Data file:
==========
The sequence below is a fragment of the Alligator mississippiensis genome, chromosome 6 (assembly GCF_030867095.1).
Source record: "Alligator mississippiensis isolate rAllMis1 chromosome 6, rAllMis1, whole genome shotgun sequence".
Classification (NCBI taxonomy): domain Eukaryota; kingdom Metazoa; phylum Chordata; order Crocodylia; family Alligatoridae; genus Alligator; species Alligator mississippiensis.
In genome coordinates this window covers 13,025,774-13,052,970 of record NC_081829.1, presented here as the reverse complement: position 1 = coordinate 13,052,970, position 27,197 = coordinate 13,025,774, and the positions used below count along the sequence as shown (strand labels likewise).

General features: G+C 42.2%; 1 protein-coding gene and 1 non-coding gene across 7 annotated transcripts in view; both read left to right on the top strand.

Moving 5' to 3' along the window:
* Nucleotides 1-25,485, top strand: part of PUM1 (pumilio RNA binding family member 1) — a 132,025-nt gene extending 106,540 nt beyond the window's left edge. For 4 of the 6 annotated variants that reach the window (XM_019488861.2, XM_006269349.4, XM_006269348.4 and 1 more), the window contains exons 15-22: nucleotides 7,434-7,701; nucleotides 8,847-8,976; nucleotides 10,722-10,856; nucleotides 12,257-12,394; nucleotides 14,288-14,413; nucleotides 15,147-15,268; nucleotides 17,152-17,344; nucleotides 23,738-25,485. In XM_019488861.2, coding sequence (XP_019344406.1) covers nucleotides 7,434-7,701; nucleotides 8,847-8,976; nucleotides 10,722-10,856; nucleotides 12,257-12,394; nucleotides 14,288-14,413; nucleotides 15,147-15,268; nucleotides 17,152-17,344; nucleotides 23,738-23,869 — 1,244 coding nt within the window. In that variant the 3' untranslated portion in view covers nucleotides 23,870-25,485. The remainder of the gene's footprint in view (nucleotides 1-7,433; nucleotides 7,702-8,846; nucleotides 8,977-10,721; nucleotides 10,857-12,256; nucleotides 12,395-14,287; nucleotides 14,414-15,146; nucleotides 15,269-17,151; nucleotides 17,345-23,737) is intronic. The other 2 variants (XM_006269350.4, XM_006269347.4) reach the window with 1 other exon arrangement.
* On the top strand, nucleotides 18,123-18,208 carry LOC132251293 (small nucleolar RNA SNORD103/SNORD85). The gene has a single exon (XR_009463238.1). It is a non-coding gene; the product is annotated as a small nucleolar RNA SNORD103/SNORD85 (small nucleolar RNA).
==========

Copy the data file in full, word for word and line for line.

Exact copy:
The sequence below is a fragment of the Alligator mississippiensis genome, chromosome 6 (assembly GCF_030867095.1).
Source record: "Alligator mississippiensis isolate rAllMis1 chromosome 6, rAllMis1, whole genome shotgun sequence".
Classification (NCBI taxonomy): domain Eukaryota; kingdom Metazoa; phylum Chordata; order Crocodylia; family Alligatoridae; genus Alligator; species Alligator mississippiensis.
In genome coordinates this window covers 13,025,774-13,052,970 of record NC_081829.1, presented here as the reverse complement: position 1 = coordinate 13,052,970, position 27,197 = coordinate 13,025,774, and the positions used below count along the sequence as shown (strand labels likewise).

General features: G+C 42.2%; 1 protein-coding gene and 1 non-coding gene across 7 annotated transcripts in view; both read left to right on the top strand.

Moving 5' to 3' along the window:
* Nucleotides 1-25,485, top strand: part of PUM1 (pumilio RNA binding family member 1) — a 132,025-nt gene extending 106,540 nt beyond the window's left edge. For 4 of the 6 annotated variants that reach the window (XM_019488861.2, XM_006269349.4, XM_006269348.4 and 1 more), the window contains exons 15-22: nucleotides 7,434-7,701; nucleotides 8,847-8,976; nucleotides 10,722-10,856; nucleotides 12,257-12,394; nucleotides 14,288-14,413; nucleotides 15,147-15,268; nucleotides 17,152-17,344; nucleotides 23,738-25,485. In XM_019488861.2, coding sequence (XP_019344406.1) covers nucleotides 7,434-7,701; nucleotides 8,847-8,976; nucleotides 10,722-10,856; nucleotides 12,257-12,394; nucleotides 14,288-14,413; nucleotides 15,147-15,268; nucleotides 17,152-17,344; nucleotides 23,738-23,869 — 1,244 coding nt within the window. In that variant the 3' untranslated portion in view covers nucleotides 23,870-25,485. The remainder of the gene's footprint in view (nucleotides 1-7,433; nucleotides 7,702-8,846; nucleotides 8,977-10,721; nucleotides 10,857-12,256; nucleotides 12,395-14,287; nucleotides 14,414-15,146; nucleotides 15,269-17,151; nucleotides 17,345-23,737) is intronic. The other 2 variants (XM_006269350.4, XM_006269347.4) reach the window with 1 other exon arrangement.
* On the top strand, nucleotides 18,123-18,208 carry LOC132251293 (small nucleolar RNA SNORD103/SNORD85). The gene has a single exon (XR_009463238.1). It is a non-coding gene; the product is annotated as a small nucleolar RNA SNORD103/SNORD85 (small nucleolar RNA).